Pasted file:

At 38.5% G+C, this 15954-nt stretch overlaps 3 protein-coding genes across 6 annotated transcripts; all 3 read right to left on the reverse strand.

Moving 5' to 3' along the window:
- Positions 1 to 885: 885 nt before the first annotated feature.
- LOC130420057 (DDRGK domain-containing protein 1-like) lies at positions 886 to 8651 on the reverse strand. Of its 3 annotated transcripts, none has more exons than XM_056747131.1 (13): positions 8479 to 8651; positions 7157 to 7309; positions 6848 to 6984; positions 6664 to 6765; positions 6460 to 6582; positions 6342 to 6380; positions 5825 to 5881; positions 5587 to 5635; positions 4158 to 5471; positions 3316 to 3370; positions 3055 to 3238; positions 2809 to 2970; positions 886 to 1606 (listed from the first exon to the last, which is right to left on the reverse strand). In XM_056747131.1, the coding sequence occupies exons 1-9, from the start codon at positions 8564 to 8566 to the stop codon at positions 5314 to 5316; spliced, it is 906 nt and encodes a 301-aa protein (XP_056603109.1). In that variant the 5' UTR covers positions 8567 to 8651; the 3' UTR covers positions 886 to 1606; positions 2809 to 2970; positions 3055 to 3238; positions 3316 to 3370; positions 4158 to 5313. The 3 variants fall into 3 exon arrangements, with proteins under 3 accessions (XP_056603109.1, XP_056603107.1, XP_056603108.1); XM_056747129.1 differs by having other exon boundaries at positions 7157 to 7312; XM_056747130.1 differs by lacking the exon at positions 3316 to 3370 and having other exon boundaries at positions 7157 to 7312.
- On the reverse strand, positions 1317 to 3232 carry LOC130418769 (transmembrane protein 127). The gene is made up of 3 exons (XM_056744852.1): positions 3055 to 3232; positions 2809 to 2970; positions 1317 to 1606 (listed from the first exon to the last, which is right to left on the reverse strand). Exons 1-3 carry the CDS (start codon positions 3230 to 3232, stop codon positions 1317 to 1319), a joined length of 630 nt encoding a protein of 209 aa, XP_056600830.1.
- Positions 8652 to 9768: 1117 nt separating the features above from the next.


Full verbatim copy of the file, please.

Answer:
At 38.5% G+C, this 15954-nt stretch overlaps 3 protein-coding genes across 6 annotated transcripts; all 3 read right to left on the reverse strand.

Moving 5' to 3' along the window:
- Positions 1 to 885: 885 nt before the first annotated feature.
- LOC130420057 (DDRGK domain-containing protein 1-like) lies at positions 886 to 8651 on the reverse strand. Of its 3 annotated transcripts, none has more exons than XM_056747131.1 (13): positions 8479 to 8651; positions 7157 to 7309; positions 6848 to 6984; positions 6664 to 6765; positions 6460 to 6582; positions 6342 to 6380; positions 5825 to 5881; positions 5587 to 5635; positions 4158 to 5471; positions 3316 to 3370; positions 3055 to 3238; positions 2809 to 2970; positions 886 to 1606 (listed from the first exon to the last, which is right to left on the reverse strand). In XM_056747131.1, the coding sequence occupies exons 1-9, from the start codon at positions 8564 to 8566 to the stop codon at positions 5314 to 5316; spliced, it is 906 nt and encodes a 301-aa protein (XP_056603109.1). In that variant the 5' UTR covers positions 8567 to 8651; the 3' UTR covers positions 886 to 1606; positions 2809 to 2970; positions 3055 to 3238; positions 3316 to 3370; positions 4158 to 5313. The 3 variants fall into 3 exon arrangements, with proteins under 3 accessions (XP_056603109.1, XP_056603107.1, XP_056603108.1); XM_056747129.1 differs by having other exon boundaries at positions 7157 to 7312; XM_056747130.1 differs by lacking the exon at positions 3316 to 3370 and having other exon boundaries at positions 7157 to 7312.
- On the reverse strand, positions 1317 to 3232 carry LOC130418769 (transmembrane protein 127). The gene is made up of 3 exons (XM_056744852.1): positions 3055 to 3232; positions 2809 to 2970; positions 1317 to 1606 (listed from the first exon to the last, which is right to left on the reverse strand). Exons 1-3 carry the CDS (start codon positions 3230 to 3232, stop codon positions 1317 to 1319), a joined length of 630 nt encoding a protein of 209 aa, XP_056600830.1.
- Positions 8652 to 9768: 1117 nt separating the features above from the next.